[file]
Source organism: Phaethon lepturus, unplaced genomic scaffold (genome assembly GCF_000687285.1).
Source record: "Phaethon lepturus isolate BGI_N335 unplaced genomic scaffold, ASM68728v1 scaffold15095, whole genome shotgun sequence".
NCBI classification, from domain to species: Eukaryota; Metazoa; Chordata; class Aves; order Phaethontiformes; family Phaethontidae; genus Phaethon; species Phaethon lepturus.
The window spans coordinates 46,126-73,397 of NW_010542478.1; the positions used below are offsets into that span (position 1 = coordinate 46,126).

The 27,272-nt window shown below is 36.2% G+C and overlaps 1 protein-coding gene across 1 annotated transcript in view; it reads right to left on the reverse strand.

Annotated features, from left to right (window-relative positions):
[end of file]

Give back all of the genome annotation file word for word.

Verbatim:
Source organism: Phaethon lepturus, unplaced genomic scaffold (genome assembly GCF_000687285.1).
Source record: "Phaethon lepturus isolate BGI_N335 unplaced genomic scaffold, ASM68728v1 scaffold15095, whole genome shotgun sequence".
NCBI classification, from domain to species: Eukaryota; Metazoa; Chordata; class Aves; order Phaethontiformes; family Phaethontidae; genus Phaethon; species Phaethon lepturus.
The window spans coordinates 46,126-73,397 of NW_010542478.1; the positions used below are offsets into that span (position 1 = coordinate 46,126).

The 27,272-nt window shown below is 36.2% G+C and overlaps 1 protein-coding gene across 1 annotated transcript in view; it reads right to left on the reverse strand.

Annotated features, from left to right (window-relative positions):